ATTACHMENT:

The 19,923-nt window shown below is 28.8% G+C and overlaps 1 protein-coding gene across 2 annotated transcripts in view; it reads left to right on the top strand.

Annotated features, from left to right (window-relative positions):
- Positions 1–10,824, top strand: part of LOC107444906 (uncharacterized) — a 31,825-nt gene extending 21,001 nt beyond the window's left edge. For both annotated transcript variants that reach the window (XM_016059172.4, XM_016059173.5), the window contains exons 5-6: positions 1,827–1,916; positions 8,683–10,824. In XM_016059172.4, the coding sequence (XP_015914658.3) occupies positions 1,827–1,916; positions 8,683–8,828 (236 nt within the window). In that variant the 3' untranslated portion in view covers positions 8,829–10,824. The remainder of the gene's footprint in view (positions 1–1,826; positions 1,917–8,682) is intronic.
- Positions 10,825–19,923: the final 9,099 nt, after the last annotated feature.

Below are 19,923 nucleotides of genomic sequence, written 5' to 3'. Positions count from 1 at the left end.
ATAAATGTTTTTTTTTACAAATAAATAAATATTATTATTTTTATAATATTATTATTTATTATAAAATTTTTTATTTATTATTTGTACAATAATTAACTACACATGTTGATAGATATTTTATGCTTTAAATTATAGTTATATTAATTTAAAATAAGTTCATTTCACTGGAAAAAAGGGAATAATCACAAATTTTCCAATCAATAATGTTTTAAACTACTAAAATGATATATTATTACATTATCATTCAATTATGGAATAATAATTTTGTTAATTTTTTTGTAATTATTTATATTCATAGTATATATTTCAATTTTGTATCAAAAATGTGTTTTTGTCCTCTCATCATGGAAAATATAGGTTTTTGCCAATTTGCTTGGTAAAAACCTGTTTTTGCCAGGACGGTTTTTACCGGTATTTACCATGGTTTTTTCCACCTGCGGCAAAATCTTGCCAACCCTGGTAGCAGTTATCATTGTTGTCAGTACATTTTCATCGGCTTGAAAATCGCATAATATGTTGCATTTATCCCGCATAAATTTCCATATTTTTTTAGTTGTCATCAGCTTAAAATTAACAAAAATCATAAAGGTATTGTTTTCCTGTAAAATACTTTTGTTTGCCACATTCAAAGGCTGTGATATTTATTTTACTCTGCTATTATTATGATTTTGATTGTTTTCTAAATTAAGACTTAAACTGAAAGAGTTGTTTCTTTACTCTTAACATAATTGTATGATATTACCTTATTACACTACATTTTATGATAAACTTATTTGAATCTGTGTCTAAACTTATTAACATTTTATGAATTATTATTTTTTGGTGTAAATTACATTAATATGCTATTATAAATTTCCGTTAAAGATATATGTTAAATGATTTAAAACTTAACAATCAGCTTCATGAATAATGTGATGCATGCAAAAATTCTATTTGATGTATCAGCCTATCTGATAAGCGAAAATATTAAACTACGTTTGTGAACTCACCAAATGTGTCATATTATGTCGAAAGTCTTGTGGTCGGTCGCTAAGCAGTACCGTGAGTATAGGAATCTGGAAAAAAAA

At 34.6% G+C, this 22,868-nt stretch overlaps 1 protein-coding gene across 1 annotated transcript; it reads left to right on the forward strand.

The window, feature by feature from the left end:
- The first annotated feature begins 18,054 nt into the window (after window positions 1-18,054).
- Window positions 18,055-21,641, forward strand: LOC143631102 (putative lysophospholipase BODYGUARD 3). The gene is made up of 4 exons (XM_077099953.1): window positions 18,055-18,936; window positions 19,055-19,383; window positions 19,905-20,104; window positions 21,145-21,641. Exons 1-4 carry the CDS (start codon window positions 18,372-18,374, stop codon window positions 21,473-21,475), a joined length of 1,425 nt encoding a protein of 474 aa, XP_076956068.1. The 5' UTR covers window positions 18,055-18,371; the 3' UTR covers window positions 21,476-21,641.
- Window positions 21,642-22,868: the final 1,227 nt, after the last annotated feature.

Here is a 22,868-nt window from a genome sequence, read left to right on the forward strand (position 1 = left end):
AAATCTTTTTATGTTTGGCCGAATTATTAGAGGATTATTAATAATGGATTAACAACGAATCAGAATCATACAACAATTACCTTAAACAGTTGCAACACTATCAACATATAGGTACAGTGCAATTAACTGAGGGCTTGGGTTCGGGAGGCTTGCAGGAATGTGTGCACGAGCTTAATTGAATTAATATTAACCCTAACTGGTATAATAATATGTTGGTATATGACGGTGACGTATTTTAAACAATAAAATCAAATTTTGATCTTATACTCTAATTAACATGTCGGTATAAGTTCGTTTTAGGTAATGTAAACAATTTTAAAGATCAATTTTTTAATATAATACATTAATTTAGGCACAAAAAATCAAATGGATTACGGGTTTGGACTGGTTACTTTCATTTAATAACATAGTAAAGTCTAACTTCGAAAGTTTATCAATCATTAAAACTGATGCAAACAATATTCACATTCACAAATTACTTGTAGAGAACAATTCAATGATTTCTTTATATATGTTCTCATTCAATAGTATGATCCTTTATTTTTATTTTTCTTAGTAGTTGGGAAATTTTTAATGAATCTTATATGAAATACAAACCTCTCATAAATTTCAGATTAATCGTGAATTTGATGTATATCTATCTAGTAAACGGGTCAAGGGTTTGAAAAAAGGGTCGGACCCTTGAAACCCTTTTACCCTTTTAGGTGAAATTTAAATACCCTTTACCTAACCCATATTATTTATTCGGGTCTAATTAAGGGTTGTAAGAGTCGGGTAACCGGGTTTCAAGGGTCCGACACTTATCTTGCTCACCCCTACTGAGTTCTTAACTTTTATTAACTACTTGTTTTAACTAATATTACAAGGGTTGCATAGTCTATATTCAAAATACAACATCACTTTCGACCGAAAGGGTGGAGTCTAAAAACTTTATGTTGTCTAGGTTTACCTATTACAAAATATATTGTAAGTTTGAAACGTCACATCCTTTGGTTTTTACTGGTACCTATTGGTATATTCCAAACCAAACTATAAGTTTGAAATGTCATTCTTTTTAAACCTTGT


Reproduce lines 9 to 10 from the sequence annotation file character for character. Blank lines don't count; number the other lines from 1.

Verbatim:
- The first annotated feature begins 18,054 nt into the window (after window positions 1-18,054).
- Window positions 18,055-21,641, forward strand: LOC143631102 (putative lysophospholipase BODYGUARD 3). The gene is made up of 4 exons (XM_077099953.1): window positions 18,055-18,936; window positions 19,055-19,383; window positions 19,905-20,104; window positions 21,145-21,641. Exons 1-4 carry the CDS (start codon window positions 18,372-18,374, stop codon window positions 21,473-21,475), a joined length of 1,425 nt encoding a protein of 474 aa, XP_076956068.1. The 5' UTR covers window positions 18,055-18,371; the 3' UTR covers window positions 21,476-21,641.